So what does this have to do with children's books?
     Voting laws don't sound like exciting plot material?
     Read this book.

Title: Lillian's Right to Vote
Author: Jonah Winter
Illustrator: Shane W. Evans
Publisher: Schwartz & Wade, 2015
Intended Age: 5-9
Themes: Civil Rights, Voting, Diversity
First Lines:  "A very old woman stands at the bottom of a very steep hill. It's Voting Day, she's an American, and by God, she is going to vote. Lillian is her name."
Synopsis: A 100-year old African-American woman recalls her ancestors' stories of discrimination and famous Civil Rights moments as she climbs a hill on her way to cast her vote.

Why I like this book: I am a big humongous fan of Jonah Winter and Shane W. Evans work. When I reviewed Shane's book We March I used the word "powerful." And that's what I felt here. The steep hill Lillian climbs is literal, and metaphorical. The reader sees it and feels it and midway through the book I found myself huffing and puffing with imagined exertion, willing Lillian up the climb. The author and illustrator don't shy away from showing the horrible indignities that people suffered from slavery to Selma. Men. Women. Children. Treated as less than others. The muted sketchy-quality used to illustrate the generations past that accompany Lillian feel like present day ghostly figures reminding us not to forget. The illustrator has put Lillian in a vibrant Sunday-best coat and hat with matching high heel shoes, emphasizing the dignity and importance of her personal moment. An unforgettable book. It may be targeted for young readers but I say it is for all ages.
A master class for illustrators, my favorite spread uses the gutter to show Lillian's voting history.

During the 2008 election, I remember reading the story of the real woman, a fellow Pennsylvanian, who inspired the book. In research for this post I was sad to see that Lillian Griffin Allen passed away earlier this year at the age of 107. I hope advance reader copies were passed out in heaven.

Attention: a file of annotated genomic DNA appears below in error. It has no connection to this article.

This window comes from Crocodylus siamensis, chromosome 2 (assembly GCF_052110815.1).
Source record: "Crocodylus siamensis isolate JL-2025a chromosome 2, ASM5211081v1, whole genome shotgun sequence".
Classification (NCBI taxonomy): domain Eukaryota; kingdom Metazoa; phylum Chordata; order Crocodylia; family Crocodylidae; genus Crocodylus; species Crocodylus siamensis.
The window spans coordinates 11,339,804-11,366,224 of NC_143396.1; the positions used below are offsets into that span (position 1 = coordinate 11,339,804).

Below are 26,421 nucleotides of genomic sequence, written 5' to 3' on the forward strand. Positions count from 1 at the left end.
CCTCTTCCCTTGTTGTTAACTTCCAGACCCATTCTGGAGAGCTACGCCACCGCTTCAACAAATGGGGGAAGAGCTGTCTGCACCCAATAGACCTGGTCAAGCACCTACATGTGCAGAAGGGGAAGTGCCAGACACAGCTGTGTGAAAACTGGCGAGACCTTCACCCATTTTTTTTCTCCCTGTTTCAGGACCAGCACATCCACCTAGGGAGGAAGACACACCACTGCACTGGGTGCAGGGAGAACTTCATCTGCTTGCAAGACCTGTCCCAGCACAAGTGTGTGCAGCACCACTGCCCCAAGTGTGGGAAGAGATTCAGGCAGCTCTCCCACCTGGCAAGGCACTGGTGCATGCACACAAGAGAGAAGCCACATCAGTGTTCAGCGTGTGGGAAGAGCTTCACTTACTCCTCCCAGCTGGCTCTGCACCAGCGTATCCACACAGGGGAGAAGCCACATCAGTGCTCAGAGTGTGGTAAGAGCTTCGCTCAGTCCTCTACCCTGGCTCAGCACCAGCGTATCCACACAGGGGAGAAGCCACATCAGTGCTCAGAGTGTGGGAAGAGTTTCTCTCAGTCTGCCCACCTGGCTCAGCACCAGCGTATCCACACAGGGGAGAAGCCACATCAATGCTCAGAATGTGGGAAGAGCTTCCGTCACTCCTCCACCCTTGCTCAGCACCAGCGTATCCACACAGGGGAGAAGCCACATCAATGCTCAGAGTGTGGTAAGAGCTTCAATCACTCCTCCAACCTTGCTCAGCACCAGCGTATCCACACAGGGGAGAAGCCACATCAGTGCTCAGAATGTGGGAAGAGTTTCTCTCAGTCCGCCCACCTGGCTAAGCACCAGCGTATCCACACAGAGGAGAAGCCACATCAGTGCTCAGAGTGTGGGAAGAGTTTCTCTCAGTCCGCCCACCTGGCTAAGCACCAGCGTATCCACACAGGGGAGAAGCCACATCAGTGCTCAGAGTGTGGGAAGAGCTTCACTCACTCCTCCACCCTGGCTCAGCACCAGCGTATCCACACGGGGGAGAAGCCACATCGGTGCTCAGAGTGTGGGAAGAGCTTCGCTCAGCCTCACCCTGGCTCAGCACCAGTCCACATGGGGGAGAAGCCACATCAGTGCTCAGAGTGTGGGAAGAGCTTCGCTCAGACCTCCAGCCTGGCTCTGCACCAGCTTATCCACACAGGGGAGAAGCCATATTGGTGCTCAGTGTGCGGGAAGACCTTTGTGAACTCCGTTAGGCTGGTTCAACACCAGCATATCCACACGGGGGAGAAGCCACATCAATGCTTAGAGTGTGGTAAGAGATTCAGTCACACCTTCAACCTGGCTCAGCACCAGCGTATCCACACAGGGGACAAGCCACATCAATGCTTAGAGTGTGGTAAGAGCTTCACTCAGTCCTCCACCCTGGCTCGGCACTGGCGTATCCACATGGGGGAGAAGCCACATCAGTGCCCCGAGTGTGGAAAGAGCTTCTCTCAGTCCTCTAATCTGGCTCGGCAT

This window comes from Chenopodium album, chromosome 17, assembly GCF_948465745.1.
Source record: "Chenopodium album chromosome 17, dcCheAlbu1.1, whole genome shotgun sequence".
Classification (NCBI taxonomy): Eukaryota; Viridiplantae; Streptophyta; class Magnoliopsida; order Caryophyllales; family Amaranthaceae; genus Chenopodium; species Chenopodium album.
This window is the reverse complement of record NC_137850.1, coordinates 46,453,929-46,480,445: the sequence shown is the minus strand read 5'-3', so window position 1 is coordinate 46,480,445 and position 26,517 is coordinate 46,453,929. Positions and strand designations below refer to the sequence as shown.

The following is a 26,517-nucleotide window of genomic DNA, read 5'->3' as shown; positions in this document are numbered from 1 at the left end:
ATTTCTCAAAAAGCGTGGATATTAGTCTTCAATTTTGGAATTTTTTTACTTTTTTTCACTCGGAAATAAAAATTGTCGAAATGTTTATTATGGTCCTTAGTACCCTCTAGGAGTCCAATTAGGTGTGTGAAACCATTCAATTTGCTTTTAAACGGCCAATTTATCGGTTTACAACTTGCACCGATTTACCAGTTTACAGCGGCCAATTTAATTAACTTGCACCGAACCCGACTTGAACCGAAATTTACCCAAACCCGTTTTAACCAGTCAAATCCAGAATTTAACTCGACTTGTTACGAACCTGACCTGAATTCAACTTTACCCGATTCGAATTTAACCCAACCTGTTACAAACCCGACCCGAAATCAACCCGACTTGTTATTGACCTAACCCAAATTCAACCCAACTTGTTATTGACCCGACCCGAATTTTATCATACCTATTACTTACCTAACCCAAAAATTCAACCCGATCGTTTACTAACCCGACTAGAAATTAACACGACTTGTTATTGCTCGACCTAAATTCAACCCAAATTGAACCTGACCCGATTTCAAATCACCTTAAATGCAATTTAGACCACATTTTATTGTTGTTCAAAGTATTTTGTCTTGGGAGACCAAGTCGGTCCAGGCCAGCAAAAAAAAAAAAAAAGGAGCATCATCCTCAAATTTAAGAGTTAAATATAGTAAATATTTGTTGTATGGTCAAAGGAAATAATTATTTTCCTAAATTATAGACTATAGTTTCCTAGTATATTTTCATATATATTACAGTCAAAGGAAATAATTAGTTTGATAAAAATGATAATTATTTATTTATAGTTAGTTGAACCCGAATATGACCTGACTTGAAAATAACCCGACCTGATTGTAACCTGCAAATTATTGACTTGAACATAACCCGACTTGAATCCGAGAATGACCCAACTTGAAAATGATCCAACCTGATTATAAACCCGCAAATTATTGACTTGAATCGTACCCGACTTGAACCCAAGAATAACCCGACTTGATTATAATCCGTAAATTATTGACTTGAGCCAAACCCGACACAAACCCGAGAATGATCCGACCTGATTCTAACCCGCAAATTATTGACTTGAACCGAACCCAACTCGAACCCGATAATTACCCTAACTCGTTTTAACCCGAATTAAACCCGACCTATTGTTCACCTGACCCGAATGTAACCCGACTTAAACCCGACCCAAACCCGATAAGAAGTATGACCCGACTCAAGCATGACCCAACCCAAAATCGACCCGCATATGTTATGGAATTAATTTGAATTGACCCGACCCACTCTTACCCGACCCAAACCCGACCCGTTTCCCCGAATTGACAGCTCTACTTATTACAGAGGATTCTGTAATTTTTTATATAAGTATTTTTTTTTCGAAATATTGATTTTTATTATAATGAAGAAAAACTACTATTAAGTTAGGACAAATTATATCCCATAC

Note to parents: the book contains one nude male figure  (the second spread) seen from the back. This slave figure in bondage is the focal point of the illustration. It is not gratuitous. The image, standing next to his wife (wearing a skirt made of burlap-gorgeous mixed-media texture) is concise and powerful.
Resources/Activities:
  • Surfnetkids recommends five websites relating to the Voting Rights Act for parents and children. 
  • For older children (grades 7-12) -The National Archives - Center for Legislative Archives
  • Take your children along with you to vote.
  • Talk about democracy and why you vote. Have mock elections for everyday things - ex. vegetable to be served at dinner! Then talk about how it feels if everyone else in the family gets to vote except one person.
  • Read all of Jonah Winter and Shane W. Evans books. Vote on favorites.


Note: I received a review copy from Random House in exchange for my honest review. No other compensation was received.  I am disclosing this in accordance with the Federal Trade Commission’s 16 CFR, Part 255: “Guides Concerning the Use of Endorsements and Testimonials in Advertising.”
Thanks for stopping by! I love to know what you think of my selections.


Monday, August 3, 2015

THERE WAS AN OLD DRAGON WHO SWALLOWED A KNIGHT